Western intellectual history has benefited from a rich and sophisticated conversation between theology and science, leaving us with centuries of scientific and theological literature on the subjects. Yet the Hindu traditions are virtually unused in responding to the challenging questions raised in the science and religion dialogue. This book replies to the sciences by drawing from an important Hindu text called the Bhagavata Purana, as well as its commentaries, and philosophical disciplines such as Samkhya-Yoga. One of the greatest challenges facing Hindu traditions since the nineteenth century is their own self-understanding in light of science and technology. Hoping to establish the conceptual foundations for a mutually beneficial dialogue between the Hindu Theologies and the Western Sciences, Jonathan B. Edelmann faces that challenge directly. Since so much of the Hinduism-science discussion is tangled in misconstrual, Edelmann clarifies fundamental issues in each tradition, for example the definition of consciousness, the means of generating knowledge and the goal of knowledge itself. He argues that although Darwinian theory seems to entail a materialistic view of consciousness, the Bhagavata's views provide an alternative framework for thinking about Darwinian theory. Furthermore, Edelmann argues that objectivity is a hallmark of modern science, and this is an intellectual virtue shared by the Bhagavata. Lastly, he critiques the view that science and religion have different objects of knowledge (that is, the natural world vs. God), arguing that many Western scientists and theologians have found science helpful in thinking about God in ways similar to that of the Bhagavata.
In this enterprising study, Jonathan Edelmann shows how the analysis of an ancient Indian text, the Bhagavata Purana, throws into sharp relief the often unquestioned metaphysical naturalism of the modern life sciences. The degree to which a meaningful dialogue can be constructed between the ancient and the modern is a question handled with originality and sensitivity. The result is a fascinating and rewarding exploration of contrasting cultures that, throughout the book, meet in suggestive and surprising ways.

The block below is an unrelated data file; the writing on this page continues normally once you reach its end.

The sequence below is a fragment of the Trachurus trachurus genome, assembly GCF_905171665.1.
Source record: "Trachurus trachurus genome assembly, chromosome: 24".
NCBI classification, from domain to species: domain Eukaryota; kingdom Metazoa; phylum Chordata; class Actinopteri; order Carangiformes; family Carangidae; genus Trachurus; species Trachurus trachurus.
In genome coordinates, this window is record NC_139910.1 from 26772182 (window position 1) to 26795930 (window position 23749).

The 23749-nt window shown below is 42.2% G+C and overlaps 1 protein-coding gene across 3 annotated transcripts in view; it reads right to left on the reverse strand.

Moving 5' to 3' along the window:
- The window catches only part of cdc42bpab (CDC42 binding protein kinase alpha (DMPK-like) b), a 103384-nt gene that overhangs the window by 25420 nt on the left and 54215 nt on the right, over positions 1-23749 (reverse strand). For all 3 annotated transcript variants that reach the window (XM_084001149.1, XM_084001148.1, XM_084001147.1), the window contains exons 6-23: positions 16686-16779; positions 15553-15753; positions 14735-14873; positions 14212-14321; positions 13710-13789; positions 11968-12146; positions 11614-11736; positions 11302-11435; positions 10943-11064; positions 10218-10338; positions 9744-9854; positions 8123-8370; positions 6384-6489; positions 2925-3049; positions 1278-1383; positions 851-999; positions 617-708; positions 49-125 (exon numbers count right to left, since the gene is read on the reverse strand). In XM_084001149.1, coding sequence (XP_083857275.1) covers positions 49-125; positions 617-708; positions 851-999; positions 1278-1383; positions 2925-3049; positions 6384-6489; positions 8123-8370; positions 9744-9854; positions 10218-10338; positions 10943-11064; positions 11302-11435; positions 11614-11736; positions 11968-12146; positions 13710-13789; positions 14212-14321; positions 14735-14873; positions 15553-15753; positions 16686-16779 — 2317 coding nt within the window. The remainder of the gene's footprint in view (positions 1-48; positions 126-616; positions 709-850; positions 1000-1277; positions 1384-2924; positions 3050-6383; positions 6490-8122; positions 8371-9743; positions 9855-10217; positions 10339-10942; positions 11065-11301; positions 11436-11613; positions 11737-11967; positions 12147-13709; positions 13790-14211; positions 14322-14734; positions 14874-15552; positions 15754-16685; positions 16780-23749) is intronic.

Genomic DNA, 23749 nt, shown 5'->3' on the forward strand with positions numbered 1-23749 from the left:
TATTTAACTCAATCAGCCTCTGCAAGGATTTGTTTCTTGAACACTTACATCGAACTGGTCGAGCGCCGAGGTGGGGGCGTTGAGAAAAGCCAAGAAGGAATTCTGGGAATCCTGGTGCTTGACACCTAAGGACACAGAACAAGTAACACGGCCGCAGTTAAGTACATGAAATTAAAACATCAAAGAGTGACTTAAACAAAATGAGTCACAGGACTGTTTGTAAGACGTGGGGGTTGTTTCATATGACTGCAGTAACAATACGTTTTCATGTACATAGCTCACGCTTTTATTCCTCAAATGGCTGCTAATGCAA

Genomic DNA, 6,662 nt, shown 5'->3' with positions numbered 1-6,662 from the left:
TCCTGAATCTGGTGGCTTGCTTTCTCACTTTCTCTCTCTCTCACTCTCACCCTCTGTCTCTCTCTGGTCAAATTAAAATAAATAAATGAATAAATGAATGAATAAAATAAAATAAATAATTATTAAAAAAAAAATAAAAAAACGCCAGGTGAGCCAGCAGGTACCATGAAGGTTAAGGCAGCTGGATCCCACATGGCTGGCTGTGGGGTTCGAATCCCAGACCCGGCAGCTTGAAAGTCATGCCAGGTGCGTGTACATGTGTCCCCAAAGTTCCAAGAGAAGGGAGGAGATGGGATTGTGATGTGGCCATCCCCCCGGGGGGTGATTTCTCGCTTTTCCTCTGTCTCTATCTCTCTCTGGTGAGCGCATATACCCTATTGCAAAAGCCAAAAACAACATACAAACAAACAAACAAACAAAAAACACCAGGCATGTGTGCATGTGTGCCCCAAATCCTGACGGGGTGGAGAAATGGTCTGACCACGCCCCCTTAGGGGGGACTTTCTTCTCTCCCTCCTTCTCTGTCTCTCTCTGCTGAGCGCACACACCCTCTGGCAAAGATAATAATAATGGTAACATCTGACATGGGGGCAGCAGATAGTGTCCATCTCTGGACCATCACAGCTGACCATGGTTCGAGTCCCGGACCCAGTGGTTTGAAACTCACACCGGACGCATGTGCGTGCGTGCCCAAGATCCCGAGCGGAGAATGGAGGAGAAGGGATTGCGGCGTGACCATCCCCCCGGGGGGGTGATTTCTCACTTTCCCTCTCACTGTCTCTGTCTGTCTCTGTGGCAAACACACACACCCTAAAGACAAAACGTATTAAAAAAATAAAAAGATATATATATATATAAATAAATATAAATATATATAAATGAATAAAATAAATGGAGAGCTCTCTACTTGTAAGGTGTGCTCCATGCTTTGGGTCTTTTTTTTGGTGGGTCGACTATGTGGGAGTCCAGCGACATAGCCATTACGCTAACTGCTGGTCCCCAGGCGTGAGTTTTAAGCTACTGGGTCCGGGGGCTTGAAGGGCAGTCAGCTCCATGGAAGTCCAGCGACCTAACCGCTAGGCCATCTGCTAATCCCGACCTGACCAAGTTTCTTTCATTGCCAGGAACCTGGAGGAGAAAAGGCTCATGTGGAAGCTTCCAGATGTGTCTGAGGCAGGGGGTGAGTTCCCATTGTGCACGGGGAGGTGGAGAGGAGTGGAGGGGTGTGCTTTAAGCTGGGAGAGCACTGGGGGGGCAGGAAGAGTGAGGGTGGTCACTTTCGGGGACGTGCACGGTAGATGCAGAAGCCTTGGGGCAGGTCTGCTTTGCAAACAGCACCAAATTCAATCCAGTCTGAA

- John Hedley Brooke, Oxford University
"Jonathan B. Edelmann achieves what many talk about and few accomplish--the opening of an Indian and Hindu perspective on a topic of contemporary academic relevance, shedding new light on the old debates about Darwin and religion. Hindu Theology and Biology should be welcomed not only by scholars of Hinduism and comparativists, but by all who ponder how religion and science matter to one another, and how we are to understand nature and ourselves in today's religiously diverse era."
- Francis X. Clooney, Harvard University
"This is a much-needed book, as it is one of the very few that brings a Hindu theological perspective to bear on the urgent debates on science and religion that currently dominate the Western cultural landscape. In what is often a noisy debate characterised by simplistic assumptions about the nature of religion, Jonathan Edelmann's calm, careful and thoughtful work opens up and nuances the debate, philosophically, theologically and culturally. His delineation of a theology drawn from a reading of the Bhagavata Purana meets the scholarly of those who know Hindu traditions while also being clear to those who are more familiar with Christianity and other traditions. In this, it offers a proper cross-cultural and constructive theological account of areas of natural science, and amply demonstrates that sophisticated and balanced studies of the relationship between theology and the natural sciences are of universal concern."
- Chakravarthi Ramprasad, University of Lancaster
Introduction: The Purpose and Possibility of Dialogue
1: Setting the Scene
2: Ontology of Body, Mind and Consciousness
3: Toward a Bhagavata Theory of Knowledge
4: The Study of Nature as Vaishnava-Yoga
5: Seeing Truth, Hearing Truth
6: Moving from Nature to God
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